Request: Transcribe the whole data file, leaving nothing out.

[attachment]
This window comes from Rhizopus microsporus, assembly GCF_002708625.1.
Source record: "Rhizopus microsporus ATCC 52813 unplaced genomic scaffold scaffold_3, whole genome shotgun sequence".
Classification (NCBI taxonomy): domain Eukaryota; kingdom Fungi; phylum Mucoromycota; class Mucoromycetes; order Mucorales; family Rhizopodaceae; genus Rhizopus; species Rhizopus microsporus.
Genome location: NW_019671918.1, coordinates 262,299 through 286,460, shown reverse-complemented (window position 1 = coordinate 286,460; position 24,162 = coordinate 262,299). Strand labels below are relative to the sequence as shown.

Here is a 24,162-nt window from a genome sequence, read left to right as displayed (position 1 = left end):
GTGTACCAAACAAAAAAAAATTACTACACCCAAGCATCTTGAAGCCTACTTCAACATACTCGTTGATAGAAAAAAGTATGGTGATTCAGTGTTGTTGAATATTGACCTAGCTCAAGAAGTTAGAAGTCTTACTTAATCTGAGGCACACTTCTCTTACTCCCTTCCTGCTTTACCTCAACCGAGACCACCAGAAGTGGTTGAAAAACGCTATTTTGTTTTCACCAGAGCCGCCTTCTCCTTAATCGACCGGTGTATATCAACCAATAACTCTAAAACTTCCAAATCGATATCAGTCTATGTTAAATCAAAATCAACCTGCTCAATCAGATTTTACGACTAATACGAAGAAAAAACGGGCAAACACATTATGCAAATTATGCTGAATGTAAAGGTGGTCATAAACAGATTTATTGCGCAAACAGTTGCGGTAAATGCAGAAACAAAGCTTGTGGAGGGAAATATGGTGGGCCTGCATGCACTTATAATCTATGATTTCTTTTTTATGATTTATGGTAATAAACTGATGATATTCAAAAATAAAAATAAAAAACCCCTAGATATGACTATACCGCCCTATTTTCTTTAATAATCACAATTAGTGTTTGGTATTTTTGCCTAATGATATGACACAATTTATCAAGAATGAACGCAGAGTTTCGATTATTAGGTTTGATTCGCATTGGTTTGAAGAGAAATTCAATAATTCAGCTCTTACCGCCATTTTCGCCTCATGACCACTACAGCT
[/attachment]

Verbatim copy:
This window comes from Rhizopus microsporus, assembly GCF_002708625.1.
Source record: "Rhizopus microsporus ATCC 52813 unplaced genomic scaffold scaffold_3, whole genome shotgun sequence".
Classification (NCBI taxonomy): domain Eukaryota; kingdom Fungi; phylum Mucoromycota; class Mucoromycetes; order Mucorales; family Rhizopodaceae; genus Rhizopus; species Rhizopus microsporus.
Genome location: NW_019671918.1, coordinates 262,299 through 286,460, shown reverse-complemented (window position 1 = coordinate 286,460; position 24,162 = coordinate 262,299). Strand labels below are relative to the sequence as shown.

Here is a 24,162-nt window from a genome sequence, read left to right as displayed (position 1 = left end):
GTGTACCAAACAAAAAAAAATTACTACACCCAAGCATCTTGAAGCCTACTTCAACATACTCGTTGATAGAAAAAAGTATGGTGATTCAGTGTTGTTGAATATTGACCTAGCTCAAGAAGTTAGAAGTCTTACTTAATCTGAGGCACACTTCTCTTACTCCCTTCCTGCTTTACCTCAACCGAGACCACCAGAAGTGGTTGAAAAACGCTATTTTGTTTTCACCAGAGCCGCCTTCTCCTTAATCGACCGGTGTATATCAACCAATAACTCTAAAACTTCCAAATCGATATCAGTCTATGTTAAATCAAAATCAACCTGCTCAATCAGATTTTACGACTAATACGAAGAAAAAACGGGCAAACACATTATGCAAATTATGCTGAATGTAAAGGTGGTCATAAACAGATTTATTGCGCAAACAGTTGCGGTAAATGCAGAAACAAAGCTTGTGGAGGGAAATATGGTGGGCCTGCATGCACTTATAATCTATGATTTCTTTTTTATGATTTATGGTAATAAACTGATGATATTCAAAAATAAAAATAAAAAACCCCTAGATATGACTATACCGCCCTATTTTCTTTAATAATCACAATTAGTGTTTGGTATTTTTGCCTAATGATATGACACAATTTATCAAGAATGAACGCAGAGTTTCGATTATTAGGTTTGATTCGCATTGGTTTGAAGAGAAATTCAATAATTCAGCTCTTACCGCCATTTTCGCCTCATGACCACTACAGCT